Moving Beyond Loneliness and Despair: Death is not Real

Dear Liz,

Recently, I am struggling with the fact that I don’t feel as though I belong, not only among my peers, but in all aspects of my life. Along with this, I am afraid that I am battling severe depression, but I don’t know where in myself I can find the courage to get help. I have a hard time getting out of bed every morning, because I know that when I do, I am just going to be dealing with the same demons that create my life and make it hard for me to go to class, or to go home, or to work. I have no idea how to find what I need to feel better, because no matter what I do I am so unhappy. I want to go home and want to take a leave of absence from school, but I don’t want to be with my abusive mother and I don’t want to fall behind in school because I only have the next year to finish.  I use that goal to get myself through because for some reason when I think about finishing school, I think that all of these problems and feelings will go away. But at the end of the day, I’m up all night dreading all of these things. What do I do to make it through this?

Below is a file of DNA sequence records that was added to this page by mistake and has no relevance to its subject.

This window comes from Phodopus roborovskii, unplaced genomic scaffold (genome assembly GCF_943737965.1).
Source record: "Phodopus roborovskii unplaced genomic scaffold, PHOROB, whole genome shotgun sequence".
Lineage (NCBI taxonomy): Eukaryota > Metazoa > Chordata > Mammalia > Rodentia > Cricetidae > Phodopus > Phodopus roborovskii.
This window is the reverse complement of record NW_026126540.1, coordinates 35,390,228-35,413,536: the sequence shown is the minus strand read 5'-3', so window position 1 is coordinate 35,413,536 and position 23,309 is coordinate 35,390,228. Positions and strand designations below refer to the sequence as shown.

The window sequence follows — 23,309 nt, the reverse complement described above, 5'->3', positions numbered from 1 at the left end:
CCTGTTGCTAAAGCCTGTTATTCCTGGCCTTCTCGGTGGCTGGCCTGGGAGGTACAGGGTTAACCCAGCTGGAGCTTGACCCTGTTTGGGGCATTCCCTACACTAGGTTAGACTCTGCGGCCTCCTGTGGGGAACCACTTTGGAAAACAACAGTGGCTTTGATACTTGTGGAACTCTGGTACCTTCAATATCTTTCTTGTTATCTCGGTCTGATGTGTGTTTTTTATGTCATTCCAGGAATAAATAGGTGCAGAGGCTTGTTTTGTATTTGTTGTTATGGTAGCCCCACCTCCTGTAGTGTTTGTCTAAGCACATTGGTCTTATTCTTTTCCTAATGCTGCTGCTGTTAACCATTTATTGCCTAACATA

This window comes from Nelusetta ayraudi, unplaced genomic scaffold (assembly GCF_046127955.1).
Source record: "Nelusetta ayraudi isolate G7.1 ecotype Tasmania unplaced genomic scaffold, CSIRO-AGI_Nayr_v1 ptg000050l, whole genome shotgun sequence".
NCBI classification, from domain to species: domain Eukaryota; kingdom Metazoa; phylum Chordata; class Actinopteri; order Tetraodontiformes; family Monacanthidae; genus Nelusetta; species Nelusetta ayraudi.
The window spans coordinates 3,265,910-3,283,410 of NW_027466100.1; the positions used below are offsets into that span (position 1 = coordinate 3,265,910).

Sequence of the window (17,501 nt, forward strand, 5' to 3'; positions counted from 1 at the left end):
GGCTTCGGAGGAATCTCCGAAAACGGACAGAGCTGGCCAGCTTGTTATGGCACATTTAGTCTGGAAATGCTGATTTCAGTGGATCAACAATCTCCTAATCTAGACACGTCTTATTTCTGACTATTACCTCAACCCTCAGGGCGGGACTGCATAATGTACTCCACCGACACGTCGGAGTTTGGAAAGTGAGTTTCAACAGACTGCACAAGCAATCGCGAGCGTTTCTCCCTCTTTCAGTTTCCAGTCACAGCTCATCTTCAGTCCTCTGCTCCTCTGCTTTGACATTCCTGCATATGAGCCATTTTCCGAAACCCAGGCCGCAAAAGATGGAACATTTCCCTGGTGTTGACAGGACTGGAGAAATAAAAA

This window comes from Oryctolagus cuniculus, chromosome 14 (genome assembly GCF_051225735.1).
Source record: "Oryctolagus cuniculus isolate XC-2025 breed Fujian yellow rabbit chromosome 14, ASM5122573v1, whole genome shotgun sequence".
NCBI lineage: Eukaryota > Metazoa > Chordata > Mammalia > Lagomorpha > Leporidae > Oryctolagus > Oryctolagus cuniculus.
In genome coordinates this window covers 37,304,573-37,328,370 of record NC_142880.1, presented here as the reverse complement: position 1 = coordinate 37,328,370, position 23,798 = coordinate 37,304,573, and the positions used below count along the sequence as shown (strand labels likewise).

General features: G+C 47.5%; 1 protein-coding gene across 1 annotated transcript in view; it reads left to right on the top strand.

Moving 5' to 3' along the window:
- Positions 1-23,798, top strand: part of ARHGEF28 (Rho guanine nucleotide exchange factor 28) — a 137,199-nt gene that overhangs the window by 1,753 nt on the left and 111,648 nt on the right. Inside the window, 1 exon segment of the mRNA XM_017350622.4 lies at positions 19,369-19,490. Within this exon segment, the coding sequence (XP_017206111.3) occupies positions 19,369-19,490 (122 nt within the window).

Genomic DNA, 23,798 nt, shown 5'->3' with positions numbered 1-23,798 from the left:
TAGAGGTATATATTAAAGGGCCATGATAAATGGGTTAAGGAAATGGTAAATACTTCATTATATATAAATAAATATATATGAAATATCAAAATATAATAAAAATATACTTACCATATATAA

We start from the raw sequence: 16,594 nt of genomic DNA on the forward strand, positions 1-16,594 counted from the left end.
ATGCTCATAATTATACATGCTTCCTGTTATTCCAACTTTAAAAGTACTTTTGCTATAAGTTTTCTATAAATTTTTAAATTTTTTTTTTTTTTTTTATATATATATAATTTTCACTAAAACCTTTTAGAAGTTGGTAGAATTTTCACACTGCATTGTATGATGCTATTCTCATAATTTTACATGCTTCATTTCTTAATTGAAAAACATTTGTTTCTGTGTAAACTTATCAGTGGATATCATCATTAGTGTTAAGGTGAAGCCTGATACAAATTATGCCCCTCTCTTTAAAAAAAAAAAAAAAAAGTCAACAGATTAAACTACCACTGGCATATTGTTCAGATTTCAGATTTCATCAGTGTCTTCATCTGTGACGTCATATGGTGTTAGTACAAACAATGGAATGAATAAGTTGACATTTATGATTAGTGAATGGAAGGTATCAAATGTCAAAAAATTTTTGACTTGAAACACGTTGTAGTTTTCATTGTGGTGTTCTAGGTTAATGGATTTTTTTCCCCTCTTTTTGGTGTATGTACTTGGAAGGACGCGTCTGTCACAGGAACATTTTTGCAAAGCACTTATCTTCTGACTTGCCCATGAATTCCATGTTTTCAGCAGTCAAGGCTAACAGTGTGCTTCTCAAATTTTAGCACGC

Dear Friend,

I am so sorry that you are suffering so much. I understand the pain you are in, and I want to help.  I recently wrote a column on depression (Depression as an Opportunity for Emotional and Spiritual Transformation, 11/15/15) and I’d like to invite you to begin there.